Use our quick and free heat pump pricing calculator to get an estimate on how much your new air-source heat pump system for your home will cost, including installation.
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Frequently Asked Questions
How do ducted heat pumps work?
Ducted heat pumps work similarly to a central air conditioner, by connecting to your home’s ductwork and using your furnace’s blower to circulate the air throughout your house.
What size heat pump do I need?
The size of heat pump you will need for your home, whether it’s 1500, 2000, or 2500 square feet, or any size bigger or smaller, will depend on a variety of factors including where you live and the local climate, your home’s layout and how old it is, how well insulated it is. It’s best to consult a professional for an in-home assessment.
What is the monthly cost of running a heat pump?
The monthly cost of running a heat pump depends on factors such as the size of your home and the corresponding size and BUT output of your heat pump, the local climate, how well insulated your home is, your personal usage patterns, the harshness of winters and summers, and energy prices. On average, a heat pump’s operating cost can range from $50 to over $300 per month.
Are heat pumps financially worth it?
Yes, heat pumps can be financially worth it in the long run due to their high energy efficiency. While initial installation costs may be higher than traditional systems, the energy savings over time can often eventually offset the upfront expenses. Additional incentives like government rebates offsetting some of the initial costs can help too. Plus heat pumps are more environmentally friendly and can help reduce carbon emissions.
Is a heat pump cheaper to run than gas?
Heat pumps are generally significantly more energy-efficient than other types of heating system, including natural gas furnaces, propane furnaces, boilers, or baseboard heating (often by a factor of 3 or more). However the exact type and model of heat pump you choose will also determine it’s energy efficiency, and how much you might save. And finally, local energy prices may vary, including natural gas and electricity rates, and will greatly impact which heating method is cheaper overall.
Is it cheaper to run a heat pump continuously?
It’s generally more cost-effective to set your heat pump to a consistent temperature rather than turning it on and off frequently. Heat pumps work best when maintaining a steady temperature, as rapid fluctuations can lead to increased energy consumption. However you can adjust the temperature up and down by a few degrees when not home in order to save money, especially with the help of a smart thermostat.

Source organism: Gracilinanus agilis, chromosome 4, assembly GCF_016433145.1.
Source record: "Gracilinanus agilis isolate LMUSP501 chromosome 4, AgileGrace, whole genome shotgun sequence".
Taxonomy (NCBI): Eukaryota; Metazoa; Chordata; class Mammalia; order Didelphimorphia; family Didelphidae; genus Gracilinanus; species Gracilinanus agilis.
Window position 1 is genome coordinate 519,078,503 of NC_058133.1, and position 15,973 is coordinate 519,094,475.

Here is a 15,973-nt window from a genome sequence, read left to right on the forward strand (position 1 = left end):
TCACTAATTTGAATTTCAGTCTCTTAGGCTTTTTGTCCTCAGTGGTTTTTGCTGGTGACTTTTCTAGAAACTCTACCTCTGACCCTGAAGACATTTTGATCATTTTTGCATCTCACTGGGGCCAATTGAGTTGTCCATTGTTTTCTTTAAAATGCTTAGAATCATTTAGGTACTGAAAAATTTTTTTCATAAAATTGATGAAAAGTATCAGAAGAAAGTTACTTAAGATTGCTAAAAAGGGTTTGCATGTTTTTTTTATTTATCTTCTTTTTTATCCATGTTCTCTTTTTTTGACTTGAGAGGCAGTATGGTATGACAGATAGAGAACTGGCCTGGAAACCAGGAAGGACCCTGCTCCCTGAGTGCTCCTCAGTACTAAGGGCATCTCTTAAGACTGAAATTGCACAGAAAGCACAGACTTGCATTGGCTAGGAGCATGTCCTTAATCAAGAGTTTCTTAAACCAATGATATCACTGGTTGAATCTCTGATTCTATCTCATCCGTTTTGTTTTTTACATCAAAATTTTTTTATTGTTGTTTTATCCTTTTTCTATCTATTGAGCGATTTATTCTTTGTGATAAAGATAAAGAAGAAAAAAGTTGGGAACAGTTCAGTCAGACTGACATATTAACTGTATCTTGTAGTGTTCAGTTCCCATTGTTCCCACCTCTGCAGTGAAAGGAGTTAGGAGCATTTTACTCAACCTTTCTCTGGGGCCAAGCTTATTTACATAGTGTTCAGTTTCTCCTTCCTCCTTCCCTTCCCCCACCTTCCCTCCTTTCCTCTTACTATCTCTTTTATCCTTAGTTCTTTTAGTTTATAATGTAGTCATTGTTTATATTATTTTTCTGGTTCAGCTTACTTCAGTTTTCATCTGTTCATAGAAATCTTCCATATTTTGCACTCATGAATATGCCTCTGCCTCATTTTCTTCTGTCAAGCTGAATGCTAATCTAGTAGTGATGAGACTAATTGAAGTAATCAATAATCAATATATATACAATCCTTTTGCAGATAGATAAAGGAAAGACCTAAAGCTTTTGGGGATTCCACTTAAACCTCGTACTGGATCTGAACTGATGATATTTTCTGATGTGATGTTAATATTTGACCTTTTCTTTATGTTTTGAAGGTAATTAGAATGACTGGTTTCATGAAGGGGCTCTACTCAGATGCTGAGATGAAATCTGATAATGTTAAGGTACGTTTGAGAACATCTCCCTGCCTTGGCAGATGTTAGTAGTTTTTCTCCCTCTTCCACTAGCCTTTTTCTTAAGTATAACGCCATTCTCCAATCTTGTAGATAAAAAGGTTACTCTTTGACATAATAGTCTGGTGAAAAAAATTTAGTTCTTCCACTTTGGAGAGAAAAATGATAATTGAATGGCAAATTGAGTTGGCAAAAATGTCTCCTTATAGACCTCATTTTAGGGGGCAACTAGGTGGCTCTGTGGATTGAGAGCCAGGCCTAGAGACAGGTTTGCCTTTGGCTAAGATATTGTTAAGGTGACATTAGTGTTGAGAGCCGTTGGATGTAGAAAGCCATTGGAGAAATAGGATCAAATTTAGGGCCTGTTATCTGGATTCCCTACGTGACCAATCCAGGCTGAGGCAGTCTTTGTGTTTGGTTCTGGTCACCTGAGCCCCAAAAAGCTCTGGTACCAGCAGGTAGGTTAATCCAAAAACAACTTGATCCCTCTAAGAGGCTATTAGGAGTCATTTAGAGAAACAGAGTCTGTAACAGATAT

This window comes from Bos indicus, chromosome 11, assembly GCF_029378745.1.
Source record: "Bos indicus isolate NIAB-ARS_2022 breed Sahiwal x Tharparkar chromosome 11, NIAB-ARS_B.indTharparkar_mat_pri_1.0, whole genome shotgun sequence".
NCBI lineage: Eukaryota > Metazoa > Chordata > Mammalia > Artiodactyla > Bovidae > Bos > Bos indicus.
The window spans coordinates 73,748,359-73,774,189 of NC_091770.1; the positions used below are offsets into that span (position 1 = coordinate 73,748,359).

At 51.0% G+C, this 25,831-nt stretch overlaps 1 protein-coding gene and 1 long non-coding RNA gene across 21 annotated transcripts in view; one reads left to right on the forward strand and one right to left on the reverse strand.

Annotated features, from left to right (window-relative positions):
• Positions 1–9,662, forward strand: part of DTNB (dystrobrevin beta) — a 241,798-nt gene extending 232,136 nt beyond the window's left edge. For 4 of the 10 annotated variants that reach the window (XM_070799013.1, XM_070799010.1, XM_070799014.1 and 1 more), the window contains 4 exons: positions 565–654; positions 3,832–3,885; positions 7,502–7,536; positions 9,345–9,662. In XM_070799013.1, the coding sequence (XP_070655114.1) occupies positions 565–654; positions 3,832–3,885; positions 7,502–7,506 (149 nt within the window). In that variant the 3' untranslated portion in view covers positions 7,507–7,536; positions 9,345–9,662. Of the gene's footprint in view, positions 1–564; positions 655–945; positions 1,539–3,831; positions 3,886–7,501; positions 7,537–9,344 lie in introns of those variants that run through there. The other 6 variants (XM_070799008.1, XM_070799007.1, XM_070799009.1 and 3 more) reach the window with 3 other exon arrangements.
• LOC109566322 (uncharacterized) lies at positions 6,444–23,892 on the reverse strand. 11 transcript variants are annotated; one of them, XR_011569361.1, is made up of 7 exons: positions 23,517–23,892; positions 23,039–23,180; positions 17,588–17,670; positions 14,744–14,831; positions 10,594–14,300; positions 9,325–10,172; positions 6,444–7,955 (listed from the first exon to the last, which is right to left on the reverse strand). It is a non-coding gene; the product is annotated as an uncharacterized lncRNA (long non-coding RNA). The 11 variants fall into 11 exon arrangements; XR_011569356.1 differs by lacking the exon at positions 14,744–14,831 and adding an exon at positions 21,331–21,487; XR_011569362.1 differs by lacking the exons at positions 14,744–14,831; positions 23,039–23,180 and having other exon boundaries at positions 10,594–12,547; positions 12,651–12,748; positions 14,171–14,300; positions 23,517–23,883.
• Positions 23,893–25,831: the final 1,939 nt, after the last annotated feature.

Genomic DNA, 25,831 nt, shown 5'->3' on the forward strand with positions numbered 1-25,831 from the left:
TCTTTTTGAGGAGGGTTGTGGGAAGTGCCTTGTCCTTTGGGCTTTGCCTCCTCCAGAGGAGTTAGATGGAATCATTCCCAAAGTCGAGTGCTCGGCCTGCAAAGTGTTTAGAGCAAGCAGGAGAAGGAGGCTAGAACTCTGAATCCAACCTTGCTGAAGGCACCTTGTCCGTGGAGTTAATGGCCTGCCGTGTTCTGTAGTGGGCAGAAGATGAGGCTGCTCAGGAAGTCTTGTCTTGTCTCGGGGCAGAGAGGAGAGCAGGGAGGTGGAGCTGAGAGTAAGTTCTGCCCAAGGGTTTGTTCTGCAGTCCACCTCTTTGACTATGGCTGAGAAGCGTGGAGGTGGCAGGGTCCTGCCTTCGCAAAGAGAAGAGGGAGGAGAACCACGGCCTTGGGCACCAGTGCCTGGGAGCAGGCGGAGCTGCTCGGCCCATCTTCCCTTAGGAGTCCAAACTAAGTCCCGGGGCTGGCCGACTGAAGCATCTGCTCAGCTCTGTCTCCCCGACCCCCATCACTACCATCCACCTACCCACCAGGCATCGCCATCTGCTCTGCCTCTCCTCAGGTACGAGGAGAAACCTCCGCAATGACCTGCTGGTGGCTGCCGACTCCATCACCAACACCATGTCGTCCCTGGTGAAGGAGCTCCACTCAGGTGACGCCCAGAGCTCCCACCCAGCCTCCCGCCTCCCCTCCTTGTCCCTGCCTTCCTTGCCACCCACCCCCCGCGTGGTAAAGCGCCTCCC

Is it worth switching from gas to a heat pump?
Switching from gas to a heat pump can be worth it, especially if you’re looking to reduce carbon emissions and energy bills. However, the feasibility and cost-effectiveness depend on factors like your home’s insulation, regional climate, and the efficiency of the heat pump.
Are heat pumps worth it in Canada?
Yes, heat pumps are worth considering in Canada, especially in regions with milder winters. They can provide efficient heating and cooling, reducing both energy costs and environmental impact. Cold-weather heat pump technology has improved considerably in recent years, allowing certain heat pump models to be effective even at -30 degrees Celsius according to some manufacturers. However, in extremely cold climates, additional heating sources might be needed.
Can a heat pump heat a whole house?
Yes, heat pumps can heat an entire house. Properly sized and installed heat pumps can provide consistent heating throughout your home. Ducted heat pumps will use your home’s existing ductwork, whereas ductless heat pumps can be used to heat specific areas and are commonly used in homes without ductwork, like homes heated with boilers and radiators.
Why not install a heat pump?
Installing a heat pump might not be ideal if you live in an area with extremely cold winters, as heat pump efficiency can decrease in very low temperatures. That being said, cold weather heat pump technology has come a long way. Additionally, upfront installation costs can be higher than traditional systems, though long-term energy savings often offset this. Finally, heat pumps work best in homes that are relatively well insulated. So if you have a very old and poorly insulated home, a heat pump may not save you much money.
Are there rebates for heat pumps in Ontario or elsewhere in Canada?
Currently the Canadian federal government is offering rebates of up to $5,000 or more for installing a heat pump. And local governments and utility companies across Canada are also offering various grants and rebates.
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